Flash Friday Entries (Post 5)

From March 8, 2013 until February 14, 2014
Most of the stories have the links back to the original entries, but some of them I apparently didn’t post in the book (on my writing.com portfolio) with the links. I apologize for that.

This entry has stories from 2/14 and just a short.

Exploring 2-14

Slowly, surely the sand crept into the room, finding cracks and crevices to work her way inside the room. She’d been waiting years to work her way into the building, patiently allowing the wind to blow her against the walls and windows until she worked her way inside.

Once inside, she swept from room to room; piling up in places and sneaking into corners. She wanted to see everything; fill up all the curves and hide in all the niches. The rooms were empty which let her spread out across the floors and mound across them, sweeping across the area until she covered everything.

Settling in, she realized that the wait had almost been worth it. Now she had the rooms to herself, but she would never know what the two-legged forms had done here for they had left nothing behind. Her patience had not been completely rewarded.

Attack of the Chicken
Not a Flash Friday Entry, but still a new short fic</b

“He should have known to never, ever, mess with a chicken.”

Tuggie, the dachshund, trotted across the barn yard, his tail held high as he surveyed his territory. He’d already run all the way out to the cow pasture, the farthest his little legs could carry him to visit the animals that could crush him easily. He didn’t go into the field, but ran alongside the fence; barking at the large animals.

He wandered over by the goat pen, watching the sheep dog round up the goats and kids so they could go up to the far pasture. In the past, he’d helped with this, but he was getting on in years and he couldn’t stay out from under the quickly moving feet. Now he set his front feet against the fence and watched with a critical eye, proud of the way the younger dog did his job. He hadn’t been the one training the larger dog, but he had helped show the other dog what to do.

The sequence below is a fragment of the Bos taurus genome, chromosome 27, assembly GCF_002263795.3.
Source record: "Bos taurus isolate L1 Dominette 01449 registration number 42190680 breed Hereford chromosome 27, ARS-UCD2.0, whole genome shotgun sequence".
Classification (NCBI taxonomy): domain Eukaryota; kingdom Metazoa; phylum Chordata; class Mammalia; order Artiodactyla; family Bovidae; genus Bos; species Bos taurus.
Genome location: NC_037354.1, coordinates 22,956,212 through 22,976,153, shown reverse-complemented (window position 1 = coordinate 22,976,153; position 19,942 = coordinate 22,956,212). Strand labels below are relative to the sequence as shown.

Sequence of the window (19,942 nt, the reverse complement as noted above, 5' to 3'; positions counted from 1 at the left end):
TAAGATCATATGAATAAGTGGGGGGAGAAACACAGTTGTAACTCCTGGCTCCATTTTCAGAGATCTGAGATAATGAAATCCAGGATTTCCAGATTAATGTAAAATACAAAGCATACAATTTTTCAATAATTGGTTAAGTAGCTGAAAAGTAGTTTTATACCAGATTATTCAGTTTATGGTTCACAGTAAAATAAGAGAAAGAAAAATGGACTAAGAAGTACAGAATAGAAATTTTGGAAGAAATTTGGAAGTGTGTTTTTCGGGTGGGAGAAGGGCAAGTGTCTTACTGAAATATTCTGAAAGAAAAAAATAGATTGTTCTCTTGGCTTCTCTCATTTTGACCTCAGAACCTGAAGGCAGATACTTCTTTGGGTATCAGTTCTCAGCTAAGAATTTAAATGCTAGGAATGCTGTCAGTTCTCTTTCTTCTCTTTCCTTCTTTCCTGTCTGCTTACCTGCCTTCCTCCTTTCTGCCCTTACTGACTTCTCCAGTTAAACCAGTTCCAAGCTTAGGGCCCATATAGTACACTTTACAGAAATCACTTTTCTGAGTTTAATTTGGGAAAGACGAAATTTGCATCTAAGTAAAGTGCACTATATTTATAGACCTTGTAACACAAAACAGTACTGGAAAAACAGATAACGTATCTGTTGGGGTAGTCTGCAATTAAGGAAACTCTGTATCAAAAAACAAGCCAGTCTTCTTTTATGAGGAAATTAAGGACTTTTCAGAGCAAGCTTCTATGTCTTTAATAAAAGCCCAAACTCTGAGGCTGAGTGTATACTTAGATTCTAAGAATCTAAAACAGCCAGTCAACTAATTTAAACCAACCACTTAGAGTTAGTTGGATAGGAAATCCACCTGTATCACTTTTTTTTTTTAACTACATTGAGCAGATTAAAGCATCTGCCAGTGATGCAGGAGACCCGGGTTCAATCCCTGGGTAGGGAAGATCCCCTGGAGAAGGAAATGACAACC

Dropping back down, Tuggie headed towards the chicken coop, the last stop on his rounds before he headed back to the farm house. He squirmed under the gap in the fence that had been there as long as he’d been on the farm and into the coop.

The first couple of hens ignored his foray into their domain as they went about their business, scratching at the dirt and pecking for corn. As Tuggie made his way across the dirt, one of the chickens raised its head and started towards him. Tuggie stopped, eying the chicken as it matched his pace.

For a few minutes, they followed the same pace. When Tuggie moved, the chicken moved. When he stopped, the chicken stopped. When he started prancing towards the edge of the coop again, the chicken started moving. He raised one paw, flailing it at the chicken who rushed him, cawing in response.

Tuggie backpedaled as quickly as he could, suddenly worried as the rampaging chicken came at him. Before he could reach the fence, the chicken rose up slightly into the air; squawking at him. Tuggie barked back, but the chicken continued to flap at him.

Finally he had to give ground and squirmed under the fence. The chicken pursued him right to the fence, but once on the safety of the other side, Tuggie turned and barked in response. The chicken reached its head through the fence and pecked him on the back, causing the brave dachshund to yelp.

He should have known to never, ever, mess with a chicken.


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